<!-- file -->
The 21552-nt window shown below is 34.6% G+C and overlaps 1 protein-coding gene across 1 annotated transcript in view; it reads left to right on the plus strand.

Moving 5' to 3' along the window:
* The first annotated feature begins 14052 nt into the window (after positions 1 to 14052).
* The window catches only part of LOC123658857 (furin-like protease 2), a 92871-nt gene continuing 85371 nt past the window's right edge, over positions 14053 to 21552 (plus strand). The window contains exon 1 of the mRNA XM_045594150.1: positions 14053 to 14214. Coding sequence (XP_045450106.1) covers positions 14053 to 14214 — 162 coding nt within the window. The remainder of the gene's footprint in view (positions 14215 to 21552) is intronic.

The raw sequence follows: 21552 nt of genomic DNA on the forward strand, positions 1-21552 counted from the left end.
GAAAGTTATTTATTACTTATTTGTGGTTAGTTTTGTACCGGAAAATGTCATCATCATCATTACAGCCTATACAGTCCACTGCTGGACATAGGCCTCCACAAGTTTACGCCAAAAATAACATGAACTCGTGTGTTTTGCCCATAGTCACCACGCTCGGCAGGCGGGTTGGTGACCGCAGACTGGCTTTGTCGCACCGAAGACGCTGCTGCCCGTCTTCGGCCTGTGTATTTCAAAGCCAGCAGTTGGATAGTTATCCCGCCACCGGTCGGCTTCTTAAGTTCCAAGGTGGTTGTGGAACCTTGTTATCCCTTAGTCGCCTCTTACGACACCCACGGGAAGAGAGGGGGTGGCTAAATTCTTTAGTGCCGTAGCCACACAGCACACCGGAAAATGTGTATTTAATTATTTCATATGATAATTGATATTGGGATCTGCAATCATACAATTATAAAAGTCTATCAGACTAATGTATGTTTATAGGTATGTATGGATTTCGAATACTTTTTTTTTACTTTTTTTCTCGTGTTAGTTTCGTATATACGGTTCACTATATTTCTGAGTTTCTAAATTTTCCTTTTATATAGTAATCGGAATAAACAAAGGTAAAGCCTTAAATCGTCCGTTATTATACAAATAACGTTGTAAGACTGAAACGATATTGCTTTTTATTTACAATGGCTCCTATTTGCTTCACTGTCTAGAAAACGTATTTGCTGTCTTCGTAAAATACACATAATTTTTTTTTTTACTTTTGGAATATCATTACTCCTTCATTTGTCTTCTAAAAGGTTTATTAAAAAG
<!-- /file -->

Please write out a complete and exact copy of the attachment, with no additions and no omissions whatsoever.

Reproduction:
The 21552-nt window shown below is 34.6% G+C and overlaps 1 protein-coding gene across 1 annotated transcript in view; it reads left to right on the plus strand.

Moving 5' to 3' along the window:
* The first annotated feature begins 14052 nt into the window (after positions 1 to 14052).
* The window catches only part of LOC123658857 (furin-like protease 2), a 92871-nt gene continuing 85371 nt past the window's right edge, over positions 14053 to 21552 (plus strand). The window contains exon 1 of the mRNA XM_045594150.1: positions 14053 to 14214. Coding sequence (XP_045450106.1) covers positions 14053 to 14214 — 162 coding nt within the window. The remainder of the gene's footprint in view (positions 14215 to 21552) is intronic.

The raw sequence follows: 21552 nt of genomic DNA on the forward strand, positions 1-21552 counted from the left end.
GAAAGTTATTTATTACTTATTTGTGGTTAGTTTTGTACCGGAAAATGTCATCATCATCATTACAGCCTATACAGTCCACTGCTGGACATAGGCCTCCACAAGTTTACGCCAAAAATAACATGAACTCGTGTGTTTTGCCCATAGTCACCACGCTCGGCAGGCGGGTTGGTGACCGCAGACTGGCTTTGTCGCACCGAAGACGCTGCTGCCCGTCTTCGGCCTGTGTATTTCAAAGCCAGCAGTTGGATAGTTATCCCGCCACCGGTCGGCTTCTTAAGTTCCAAGGTGGTTGTGGAACCTTGTTATCCCTTAGTCGCCTCTTACGACACCCACGGGAAGAGAGGGGGTGGCTAAATTCTTTAGTGCCGTAGCCACACAGCACACCGGAAAATGTGTATTTAATTATTTCATATGATAATTGATATTGGGATCTGCAATCATACAATTATAAAAGTCTATCAGACTAATGTATGTTTATAGGTATGTATGGATTTCGAATACTTTTTTTTTACTTTTTTTCTCGTGTTAGTTTCGTATATACGGTTCACTATATTTCTGAGTTTCTAAATTTTCCTTTTATATAGTAATCGGAATAAACAAAGGTAAAGCCTTAAATCGTCCGTTATTATACAAATAACGTTGTAAGACTGAAACGATATTGCTTTTTATTTACAATGGCTCCTATTTGCTTCACTGTCTAGAAAACGTATTTGCTGTCTTCGTAAAATACACATAATTTTTTTTTTTACTTTTGGAATATCATTACTCCTTCATTTGTCTTCTAAAAGGTTTATTAAAAAG